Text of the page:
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A Weekend in Guangzhou, Where to Put the WTO Protestors; Is Hong Kong Soccer Worth Bothering With? (23 Sep 2005)


As we go to air, Hong Kong's legislators, some of whom haven't been allowed onto the mainland for a long time, are packing their bags for the trip to Guangzhou. Pro-democratic figures have specific subjects they would like to discuss, mainland officials are warning that legislators are free to express their views but they have to respect mainland law, and public security authorities are getting ready for impromptu demonstrations by radical lawmakers. But it's not only the mainland authorities getting nervous about protest. With the MC6 meeting fast approaching the government appears to be getting nervous. It's designating special protest zones for demonstrators, some a long way from the meeting. This week the Wanchai District Council voted against the use of Southorn playground as a protest area. We interview Suzanne Wu of the HK People's Alliance on WTO and John Tse, Vice-Chairman of the Wanchai District Council. As every September, a new soccer season has begun. The game was very high profile in the 1950s and 1960s but it has long since fallen on hard times. Exhibition matches by overseas teams sell well, but the local fields are often half empty, many of the players underpaid. It's a far cry from the days when local teams were paying good money for foreign players to boost their profile. Should Hong Kong's football clubs just give up professional status?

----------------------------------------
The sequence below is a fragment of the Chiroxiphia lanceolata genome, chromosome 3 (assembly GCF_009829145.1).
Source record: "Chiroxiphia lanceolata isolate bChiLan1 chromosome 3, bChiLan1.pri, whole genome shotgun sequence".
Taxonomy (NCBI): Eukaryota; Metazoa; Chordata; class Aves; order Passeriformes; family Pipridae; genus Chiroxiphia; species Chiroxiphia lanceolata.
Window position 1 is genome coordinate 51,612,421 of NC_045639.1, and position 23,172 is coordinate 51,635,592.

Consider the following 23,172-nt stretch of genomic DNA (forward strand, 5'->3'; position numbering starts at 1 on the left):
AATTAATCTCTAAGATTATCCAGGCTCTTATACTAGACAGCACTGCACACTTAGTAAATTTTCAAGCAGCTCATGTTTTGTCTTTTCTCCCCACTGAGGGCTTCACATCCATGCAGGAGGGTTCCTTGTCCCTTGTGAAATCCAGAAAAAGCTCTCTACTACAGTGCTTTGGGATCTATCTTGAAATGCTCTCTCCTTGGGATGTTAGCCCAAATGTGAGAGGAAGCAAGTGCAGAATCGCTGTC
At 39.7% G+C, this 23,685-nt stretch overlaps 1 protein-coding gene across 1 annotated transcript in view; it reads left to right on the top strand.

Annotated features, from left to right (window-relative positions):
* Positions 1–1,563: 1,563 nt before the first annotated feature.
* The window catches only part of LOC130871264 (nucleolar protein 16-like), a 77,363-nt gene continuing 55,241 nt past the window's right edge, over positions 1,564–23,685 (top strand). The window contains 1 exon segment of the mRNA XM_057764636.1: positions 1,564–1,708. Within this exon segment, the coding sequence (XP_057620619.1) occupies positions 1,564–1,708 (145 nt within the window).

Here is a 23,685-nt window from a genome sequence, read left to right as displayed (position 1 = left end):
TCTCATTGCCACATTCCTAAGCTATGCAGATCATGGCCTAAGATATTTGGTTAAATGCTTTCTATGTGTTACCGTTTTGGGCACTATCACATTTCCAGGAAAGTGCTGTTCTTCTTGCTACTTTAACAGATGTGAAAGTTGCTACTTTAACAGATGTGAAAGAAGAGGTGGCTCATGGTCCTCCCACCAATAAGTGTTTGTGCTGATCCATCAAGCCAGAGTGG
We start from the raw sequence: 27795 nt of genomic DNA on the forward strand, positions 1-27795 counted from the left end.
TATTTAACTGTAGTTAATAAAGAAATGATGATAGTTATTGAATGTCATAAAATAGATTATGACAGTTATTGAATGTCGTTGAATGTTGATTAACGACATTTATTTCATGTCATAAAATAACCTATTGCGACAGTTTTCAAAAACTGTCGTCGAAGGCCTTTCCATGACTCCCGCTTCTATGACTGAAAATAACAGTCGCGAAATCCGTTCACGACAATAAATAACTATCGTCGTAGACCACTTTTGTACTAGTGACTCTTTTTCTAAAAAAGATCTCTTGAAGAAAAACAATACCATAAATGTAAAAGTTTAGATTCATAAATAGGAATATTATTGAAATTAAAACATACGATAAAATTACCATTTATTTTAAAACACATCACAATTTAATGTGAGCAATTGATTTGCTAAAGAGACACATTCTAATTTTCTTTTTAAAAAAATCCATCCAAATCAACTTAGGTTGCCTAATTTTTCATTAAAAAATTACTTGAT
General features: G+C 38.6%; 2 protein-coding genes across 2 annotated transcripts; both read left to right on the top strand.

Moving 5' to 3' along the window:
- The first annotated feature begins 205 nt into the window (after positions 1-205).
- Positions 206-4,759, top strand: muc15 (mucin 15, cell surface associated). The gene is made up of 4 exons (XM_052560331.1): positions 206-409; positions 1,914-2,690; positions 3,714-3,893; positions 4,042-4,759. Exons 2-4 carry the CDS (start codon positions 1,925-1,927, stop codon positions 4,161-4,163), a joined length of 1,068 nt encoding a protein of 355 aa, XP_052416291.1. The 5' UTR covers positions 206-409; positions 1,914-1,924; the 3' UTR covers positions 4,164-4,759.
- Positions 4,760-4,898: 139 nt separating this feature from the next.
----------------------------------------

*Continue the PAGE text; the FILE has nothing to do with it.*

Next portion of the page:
The Pulse
Publish Date: 
Friday, September 23, 2005
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